Chemical elements
  Cerium
    Isotopes
    Energy
    Production
    Application
    Physical Properties
    Chemical Properties
      Cerous hydride
      Cerous fluoride
      Cerous chloride
      Cerous oxychloride
      Cerous bromide
      Cerous iodide
      Cerous perchlorate
      Cerous bromate
      Cerous iodate
      Cerous oxide
      Cerous sesquioxide
      Cerous hydroxide
      Cerous sulphide
      Cerous persulphide
      Cerous oxysulphide
      Cerous sulphite
      Cerous sulphate
      Cerous dithionate
      Cerous selenite
      Cerous selenate
      Cerous chromate
      Cerous molybdate
      Cerous tungstate
      Cerous nitride
      Cerous nitrite
      Cerous nitrate
      Cerous hypophosphite
      Cerous orthophosphate
      Cerous vanadate
      Cerous carbide
      Cerous silicide
      Cerous carbonate
      Cerous thiocyanate
      Cerous platinocyanide
      Cerous oxalate
      Cerous silicate
      Ceric fluoride
      Ceric chloride
      Ceric iodate
      Ceroceric oxide
      Ceroceric hydroxide
      Ceric oxide
      Cerium dioxide
      Ceria
      Ceric hydroxide
      Perceric hydroxide
      Ceric hydrosulphate
      Ceric sulphate
      Ceric selenite
      Ceric chromate
      Ceric molybdate
      Ceric nitrate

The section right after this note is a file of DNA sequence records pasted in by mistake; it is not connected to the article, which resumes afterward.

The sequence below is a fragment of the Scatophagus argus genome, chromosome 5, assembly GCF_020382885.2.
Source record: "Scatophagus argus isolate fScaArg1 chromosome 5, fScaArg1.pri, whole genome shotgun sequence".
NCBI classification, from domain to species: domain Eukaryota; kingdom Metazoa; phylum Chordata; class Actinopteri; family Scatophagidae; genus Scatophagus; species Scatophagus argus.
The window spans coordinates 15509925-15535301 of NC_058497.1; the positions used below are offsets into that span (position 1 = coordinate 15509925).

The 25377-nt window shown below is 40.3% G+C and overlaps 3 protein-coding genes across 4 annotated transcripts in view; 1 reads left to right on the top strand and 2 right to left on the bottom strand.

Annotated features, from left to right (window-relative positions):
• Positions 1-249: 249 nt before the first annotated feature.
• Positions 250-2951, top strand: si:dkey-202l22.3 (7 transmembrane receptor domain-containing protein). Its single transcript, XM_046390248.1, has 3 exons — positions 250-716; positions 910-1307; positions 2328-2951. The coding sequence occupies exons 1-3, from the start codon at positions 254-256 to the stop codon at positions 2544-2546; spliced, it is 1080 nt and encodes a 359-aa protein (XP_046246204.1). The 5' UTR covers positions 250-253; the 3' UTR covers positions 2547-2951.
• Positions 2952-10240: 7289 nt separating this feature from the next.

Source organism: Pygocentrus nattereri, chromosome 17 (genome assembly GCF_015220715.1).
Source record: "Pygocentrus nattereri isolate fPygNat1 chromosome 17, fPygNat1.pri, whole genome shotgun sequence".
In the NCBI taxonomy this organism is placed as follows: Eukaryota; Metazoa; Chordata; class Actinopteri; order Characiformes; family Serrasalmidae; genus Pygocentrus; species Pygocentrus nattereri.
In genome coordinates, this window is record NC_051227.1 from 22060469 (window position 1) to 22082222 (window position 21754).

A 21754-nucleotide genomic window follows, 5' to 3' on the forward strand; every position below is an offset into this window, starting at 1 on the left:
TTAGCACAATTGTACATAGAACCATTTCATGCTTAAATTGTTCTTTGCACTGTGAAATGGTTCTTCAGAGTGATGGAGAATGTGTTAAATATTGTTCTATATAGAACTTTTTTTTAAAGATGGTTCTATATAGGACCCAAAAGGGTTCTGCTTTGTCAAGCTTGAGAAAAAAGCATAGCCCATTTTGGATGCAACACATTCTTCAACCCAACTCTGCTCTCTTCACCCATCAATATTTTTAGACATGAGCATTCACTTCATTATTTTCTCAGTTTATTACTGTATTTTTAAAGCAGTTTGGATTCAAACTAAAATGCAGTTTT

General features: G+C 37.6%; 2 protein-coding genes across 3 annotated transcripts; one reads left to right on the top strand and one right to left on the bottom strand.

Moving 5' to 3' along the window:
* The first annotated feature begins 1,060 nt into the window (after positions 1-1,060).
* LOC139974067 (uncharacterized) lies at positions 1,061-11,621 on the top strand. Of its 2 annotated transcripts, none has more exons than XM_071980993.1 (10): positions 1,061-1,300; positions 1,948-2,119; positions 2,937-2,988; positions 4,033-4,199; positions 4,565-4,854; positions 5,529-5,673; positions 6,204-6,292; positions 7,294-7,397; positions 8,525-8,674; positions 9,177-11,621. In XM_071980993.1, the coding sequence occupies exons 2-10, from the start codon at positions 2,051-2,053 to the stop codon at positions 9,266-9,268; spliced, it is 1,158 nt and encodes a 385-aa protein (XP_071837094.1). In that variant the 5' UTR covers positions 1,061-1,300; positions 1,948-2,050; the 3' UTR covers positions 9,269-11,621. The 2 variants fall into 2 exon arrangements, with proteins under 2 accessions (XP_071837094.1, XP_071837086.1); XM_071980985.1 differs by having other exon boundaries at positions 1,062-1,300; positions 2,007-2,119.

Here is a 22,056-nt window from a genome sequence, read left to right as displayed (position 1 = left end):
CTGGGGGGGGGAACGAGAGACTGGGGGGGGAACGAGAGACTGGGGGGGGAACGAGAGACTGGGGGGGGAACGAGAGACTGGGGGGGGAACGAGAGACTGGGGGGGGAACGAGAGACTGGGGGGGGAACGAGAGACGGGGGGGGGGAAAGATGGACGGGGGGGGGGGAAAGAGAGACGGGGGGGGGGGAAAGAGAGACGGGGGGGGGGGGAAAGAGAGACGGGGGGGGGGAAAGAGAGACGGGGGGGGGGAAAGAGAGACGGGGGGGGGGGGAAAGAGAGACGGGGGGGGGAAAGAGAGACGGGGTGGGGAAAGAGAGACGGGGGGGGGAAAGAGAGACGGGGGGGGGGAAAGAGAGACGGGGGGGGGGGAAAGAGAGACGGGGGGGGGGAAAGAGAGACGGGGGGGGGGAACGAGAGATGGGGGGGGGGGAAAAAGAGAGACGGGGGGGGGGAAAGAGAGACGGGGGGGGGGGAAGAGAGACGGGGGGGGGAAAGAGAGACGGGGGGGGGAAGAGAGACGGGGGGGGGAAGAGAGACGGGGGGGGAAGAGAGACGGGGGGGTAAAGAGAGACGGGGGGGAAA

Ceric ammonium nitrate
      Ceric orthophosphate
      Ceric dihydrogen arsenate
      Ceric carbonate
      Perceric carbonate
      Ceric acetate
      Ceric oxalate
      Ceric acetylacetonate
      Ceric borate
    PDB 1ak8-1n65

Ceric acetate






The normal salt is not known. A weakly acid solution of a ceric salt is completely precipitated as yellow basic ceric acetate when heated to boiling with excess of an alkali acetate. An aqueous solution of cerous acetate is said to be oxidised to ceric acetate by ozone.

Basic perceric acetate is obtained as an orange-brown precipitate when hydrogen peroxide and an alkali acetate are added to a solution of a cerous salt. The precipitate thus obtained is apparently a derivative of a peroxide (Ce(OH)2.O2H) analogous to the peroxides of the other rare earth elements, since the atomic ratio of cerium to active oxygen (i.e. oxygen in excess of that required for a cerous salt) is Ce:O. The formation of basic perceric acetate may be used as a test for cerium or as a means of separating cerium from the other rare earth elements. The precipitate is converted into basic ceric acetate when dried at 120°.


© Copyright 2008-2012 by atomistry.com